“We Stand Against All Racism” by John Van Dyke Wilmerding (Music Video)
In Episode 5 of “Where Do We Go from Here?” special guest John Van Dyke Wilmerding shares with host Maurice Lajuane Harris a story of how he has been using music to effect racial reconciliation and racial healing. John performs a portion of a song, “We Stand Against All Racism” (to the tune of “Auld Lang Syne”), at the end of the episode. This page contains a transcript of the interview excerpt explaining the background of the song, a link to the complete music performance, and a downloadable lyric sheet.
Maurice: I want to go all the way back to how the interview started with our shared interest in music because you’re going to share a song with with us on this episode, and I want you to talk about the song. It has a lot of historical significance as a traditional song. Many people are familiar with it.
John: Ok. Anyone who’s studied abolitionism and the abolitionist period before the civil war will have probably encountered the name William Lloyd Garrison. He was an abolitionist and was part of a group—I believe they were in the Boston area or in the Northeast somewhere—and they were crusading against slavery. During that period, when everything was in flux and the country was trying to grapple with that very difficult issue, he decided that he would spread that idea, help encourage people to reach deeper within themselves for the resources for that struggle, by writing an anthem, a song. And he chose “Auld Lang Syne” which is probably one of the most familiar melodies in all of western civilization. And he wrote new words for it. So, it became a song called “I Am an Abolitionist”.
Now, fast-forward to 2015. On the 17th of June, 2015, I was entering a workshop in Philadelphia at a Baptist Church led by Ruby Sales who is a name well-known in the Episcopal tradition, and I went there the day after the massacre in Charleston where nine people were murdered, because they were black, by a white supremacist. And I went there, of course, “much exorcised” as we Quakers would say, very, very, very moved and traumatized like everyone else there. But as a white man, and with only one or two other white people, in a black church filled with black people who were gathered to do anti-racism work, I was welcomed so warmly, and caringly, and lovingly, that it reached more deeply into me than ever before how racism diminishes white people.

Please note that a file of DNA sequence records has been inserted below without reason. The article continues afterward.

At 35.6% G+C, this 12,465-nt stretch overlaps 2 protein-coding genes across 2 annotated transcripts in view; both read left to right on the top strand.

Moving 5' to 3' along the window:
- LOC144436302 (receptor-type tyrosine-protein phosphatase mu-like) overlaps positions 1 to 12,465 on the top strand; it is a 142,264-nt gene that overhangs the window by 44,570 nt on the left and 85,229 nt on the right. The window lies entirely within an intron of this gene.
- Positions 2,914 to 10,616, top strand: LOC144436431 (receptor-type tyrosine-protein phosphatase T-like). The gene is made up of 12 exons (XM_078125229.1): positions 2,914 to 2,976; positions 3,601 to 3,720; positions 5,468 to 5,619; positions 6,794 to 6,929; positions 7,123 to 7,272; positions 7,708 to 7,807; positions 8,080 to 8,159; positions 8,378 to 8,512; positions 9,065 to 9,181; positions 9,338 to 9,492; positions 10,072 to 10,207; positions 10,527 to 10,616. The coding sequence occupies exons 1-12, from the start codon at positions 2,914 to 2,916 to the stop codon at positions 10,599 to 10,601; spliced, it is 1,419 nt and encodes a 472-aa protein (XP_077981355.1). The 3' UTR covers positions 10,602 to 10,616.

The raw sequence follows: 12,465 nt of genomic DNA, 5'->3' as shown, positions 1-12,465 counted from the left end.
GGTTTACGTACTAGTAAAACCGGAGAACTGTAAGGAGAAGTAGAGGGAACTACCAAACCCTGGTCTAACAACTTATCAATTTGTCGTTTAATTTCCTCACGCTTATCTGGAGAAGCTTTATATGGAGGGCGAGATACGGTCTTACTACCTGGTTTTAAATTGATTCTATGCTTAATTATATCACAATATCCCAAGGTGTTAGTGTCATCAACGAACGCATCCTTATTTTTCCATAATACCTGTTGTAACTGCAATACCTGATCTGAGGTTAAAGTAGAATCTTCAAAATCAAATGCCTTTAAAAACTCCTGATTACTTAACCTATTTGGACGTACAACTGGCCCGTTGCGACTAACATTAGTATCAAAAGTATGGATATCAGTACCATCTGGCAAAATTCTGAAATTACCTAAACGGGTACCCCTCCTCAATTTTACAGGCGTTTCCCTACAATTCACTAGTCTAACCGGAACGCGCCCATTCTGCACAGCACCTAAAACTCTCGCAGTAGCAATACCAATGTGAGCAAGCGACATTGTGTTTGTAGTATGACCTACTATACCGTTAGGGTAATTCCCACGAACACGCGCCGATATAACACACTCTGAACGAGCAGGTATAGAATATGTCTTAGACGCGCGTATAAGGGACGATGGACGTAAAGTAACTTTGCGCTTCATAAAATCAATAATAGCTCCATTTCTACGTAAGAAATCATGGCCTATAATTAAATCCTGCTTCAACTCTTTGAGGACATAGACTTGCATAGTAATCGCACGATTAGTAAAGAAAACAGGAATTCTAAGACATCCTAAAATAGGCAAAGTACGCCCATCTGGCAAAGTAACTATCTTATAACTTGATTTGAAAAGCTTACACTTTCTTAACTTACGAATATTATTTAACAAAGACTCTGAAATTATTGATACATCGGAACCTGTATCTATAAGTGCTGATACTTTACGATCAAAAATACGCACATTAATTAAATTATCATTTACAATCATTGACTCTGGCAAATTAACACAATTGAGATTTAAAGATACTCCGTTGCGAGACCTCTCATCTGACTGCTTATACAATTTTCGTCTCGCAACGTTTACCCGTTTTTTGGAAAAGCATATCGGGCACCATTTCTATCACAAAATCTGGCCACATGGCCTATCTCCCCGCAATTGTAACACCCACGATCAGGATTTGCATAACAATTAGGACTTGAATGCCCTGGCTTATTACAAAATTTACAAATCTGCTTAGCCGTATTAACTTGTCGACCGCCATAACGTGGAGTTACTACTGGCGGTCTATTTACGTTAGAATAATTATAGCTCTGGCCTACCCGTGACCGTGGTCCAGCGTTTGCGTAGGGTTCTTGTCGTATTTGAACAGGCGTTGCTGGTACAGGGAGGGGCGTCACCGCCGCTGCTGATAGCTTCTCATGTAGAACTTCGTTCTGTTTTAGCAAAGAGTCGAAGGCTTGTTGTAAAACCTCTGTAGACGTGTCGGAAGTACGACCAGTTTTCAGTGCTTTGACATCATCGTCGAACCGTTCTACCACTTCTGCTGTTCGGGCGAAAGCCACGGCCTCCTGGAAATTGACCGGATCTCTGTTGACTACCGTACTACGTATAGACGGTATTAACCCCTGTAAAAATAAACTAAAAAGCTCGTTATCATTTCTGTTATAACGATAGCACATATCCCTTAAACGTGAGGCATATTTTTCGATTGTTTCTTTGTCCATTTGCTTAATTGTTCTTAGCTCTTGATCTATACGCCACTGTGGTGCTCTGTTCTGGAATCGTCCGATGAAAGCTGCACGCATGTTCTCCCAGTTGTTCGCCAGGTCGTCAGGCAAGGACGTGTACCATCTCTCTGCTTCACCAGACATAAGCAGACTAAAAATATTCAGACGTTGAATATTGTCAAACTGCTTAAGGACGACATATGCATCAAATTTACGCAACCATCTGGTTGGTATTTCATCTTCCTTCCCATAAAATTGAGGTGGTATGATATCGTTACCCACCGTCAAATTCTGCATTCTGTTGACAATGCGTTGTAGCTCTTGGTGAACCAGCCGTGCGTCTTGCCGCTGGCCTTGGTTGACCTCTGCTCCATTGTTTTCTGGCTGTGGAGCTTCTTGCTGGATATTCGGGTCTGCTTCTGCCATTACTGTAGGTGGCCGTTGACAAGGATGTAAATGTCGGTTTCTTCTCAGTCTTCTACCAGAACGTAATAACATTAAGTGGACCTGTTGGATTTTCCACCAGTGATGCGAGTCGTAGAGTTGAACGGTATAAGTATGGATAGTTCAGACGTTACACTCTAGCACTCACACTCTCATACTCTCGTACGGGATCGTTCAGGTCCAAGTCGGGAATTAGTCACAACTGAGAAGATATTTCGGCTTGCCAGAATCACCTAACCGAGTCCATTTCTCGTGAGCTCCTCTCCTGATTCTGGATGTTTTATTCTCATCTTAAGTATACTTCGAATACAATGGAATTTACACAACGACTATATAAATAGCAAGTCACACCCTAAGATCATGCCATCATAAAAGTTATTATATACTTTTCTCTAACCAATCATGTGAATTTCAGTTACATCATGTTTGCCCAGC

At the end of that workshop, Ruby encouraged me to do anti-racism work among white people. This was a discernment that happened there. It involved me, and who I am, and my makeup personally, and others there who gave me reinforcement and feedback about who I was, and my agonizing question of what more I could do against racism. And that summer, I went to the New England yearly meeting of Quakers and the New York yearly meeting of Quakers. In New York, there are actually more substantial anti-racism work that’s been done in recent years. And I just debated and dialogued with other Quakers: What can we do? What can we do? And not many people were able to get beyond this idea: Well we just have to understand it. And be who we are, you know. And be a member of the human race. And then we’ll all take care of itself. Not many white Quakers were able to get beyond that kind of an idea which is almost like an “all lives matter” idea, you know.
After both of those yearly meeting sessions, where I met with many hundreds of Quakers, I sat down and I encountered this historical account of William Lloyd Garrison’s “I Am an Abolitionist”, and I said, “Let’s try that.” I said to myself: Let’s try this because, look, it’s come down to us over generations and more than a century and a half. So, I wrote new words to “Auld Lang Syne”, and it’s now called, in my own authorship, “We Stand Against All Racism”.